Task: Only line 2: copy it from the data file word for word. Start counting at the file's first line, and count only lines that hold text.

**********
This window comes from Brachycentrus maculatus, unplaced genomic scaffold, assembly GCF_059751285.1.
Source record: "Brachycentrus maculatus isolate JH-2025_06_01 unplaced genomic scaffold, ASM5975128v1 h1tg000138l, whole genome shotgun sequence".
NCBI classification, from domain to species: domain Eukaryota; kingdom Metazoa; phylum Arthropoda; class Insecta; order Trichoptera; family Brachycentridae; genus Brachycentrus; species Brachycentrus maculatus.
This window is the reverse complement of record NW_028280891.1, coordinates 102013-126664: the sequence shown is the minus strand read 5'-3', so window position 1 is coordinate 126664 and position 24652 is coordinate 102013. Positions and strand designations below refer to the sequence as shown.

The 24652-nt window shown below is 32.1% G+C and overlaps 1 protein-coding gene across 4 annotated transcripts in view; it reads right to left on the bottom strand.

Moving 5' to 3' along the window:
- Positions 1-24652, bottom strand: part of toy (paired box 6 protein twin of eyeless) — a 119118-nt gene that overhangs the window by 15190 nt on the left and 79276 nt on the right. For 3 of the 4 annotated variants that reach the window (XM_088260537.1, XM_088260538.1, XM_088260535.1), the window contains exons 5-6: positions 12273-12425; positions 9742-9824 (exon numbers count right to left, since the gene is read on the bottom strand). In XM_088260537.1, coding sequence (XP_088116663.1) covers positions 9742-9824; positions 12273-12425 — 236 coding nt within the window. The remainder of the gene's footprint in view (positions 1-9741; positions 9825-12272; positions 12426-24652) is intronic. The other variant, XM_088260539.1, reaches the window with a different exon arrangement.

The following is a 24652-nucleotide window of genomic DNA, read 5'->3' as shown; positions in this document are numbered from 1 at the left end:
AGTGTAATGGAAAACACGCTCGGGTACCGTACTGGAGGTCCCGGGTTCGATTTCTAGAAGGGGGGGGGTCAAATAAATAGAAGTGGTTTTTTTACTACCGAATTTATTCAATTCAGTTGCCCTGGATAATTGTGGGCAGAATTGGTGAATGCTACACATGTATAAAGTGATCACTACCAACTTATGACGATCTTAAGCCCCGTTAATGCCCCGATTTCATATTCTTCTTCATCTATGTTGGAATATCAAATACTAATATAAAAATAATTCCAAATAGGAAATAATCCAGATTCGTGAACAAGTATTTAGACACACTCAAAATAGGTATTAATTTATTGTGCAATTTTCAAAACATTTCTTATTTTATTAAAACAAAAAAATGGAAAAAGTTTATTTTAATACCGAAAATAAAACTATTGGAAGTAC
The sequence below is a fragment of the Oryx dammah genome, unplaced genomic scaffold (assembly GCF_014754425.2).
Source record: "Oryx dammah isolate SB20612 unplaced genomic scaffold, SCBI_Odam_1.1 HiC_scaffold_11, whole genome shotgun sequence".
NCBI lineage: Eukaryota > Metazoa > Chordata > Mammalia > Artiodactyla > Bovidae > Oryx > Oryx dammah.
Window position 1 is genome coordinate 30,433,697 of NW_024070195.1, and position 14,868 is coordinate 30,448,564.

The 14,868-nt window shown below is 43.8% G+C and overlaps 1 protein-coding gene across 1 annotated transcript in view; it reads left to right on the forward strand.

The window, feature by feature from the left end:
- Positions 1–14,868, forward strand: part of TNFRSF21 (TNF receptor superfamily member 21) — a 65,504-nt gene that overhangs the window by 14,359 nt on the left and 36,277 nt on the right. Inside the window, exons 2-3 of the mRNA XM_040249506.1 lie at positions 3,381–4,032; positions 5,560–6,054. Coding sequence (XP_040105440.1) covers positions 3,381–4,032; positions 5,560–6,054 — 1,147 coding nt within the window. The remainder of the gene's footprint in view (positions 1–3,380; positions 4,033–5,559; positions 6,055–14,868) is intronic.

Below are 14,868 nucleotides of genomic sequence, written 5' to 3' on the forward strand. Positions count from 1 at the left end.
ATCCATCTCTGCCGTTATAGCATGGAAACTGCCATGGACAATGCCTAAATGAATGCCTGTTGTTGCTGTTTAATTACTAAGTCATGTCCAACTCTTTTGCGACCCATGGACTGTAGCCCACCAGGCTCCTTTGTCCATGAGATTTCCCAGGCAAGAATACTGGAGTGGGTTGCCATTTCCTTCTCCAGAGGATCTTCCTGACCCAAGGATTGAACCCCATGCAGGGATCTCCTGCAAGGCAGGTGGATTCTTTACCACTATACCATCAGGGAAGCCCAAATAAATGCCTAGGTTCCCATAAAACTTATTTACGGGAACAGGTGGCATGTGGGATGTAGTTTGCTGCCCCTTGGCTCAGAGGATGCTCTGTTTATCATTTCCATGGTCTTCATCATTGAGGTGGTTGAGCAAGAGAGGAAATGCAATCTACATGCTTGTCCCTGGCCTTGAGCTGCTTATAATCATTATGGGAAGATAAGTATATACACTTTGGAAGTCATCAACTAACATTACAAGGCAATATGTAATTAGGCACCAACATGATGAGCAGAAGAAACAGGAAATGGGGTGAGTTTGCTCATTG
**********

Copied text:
Source record: "Brachycentrus maculatus isolate JH-2025_06_01 unplaced genomic scaffold, ASM5975128v1 h1tg000138l, whole genome shotgun sequence".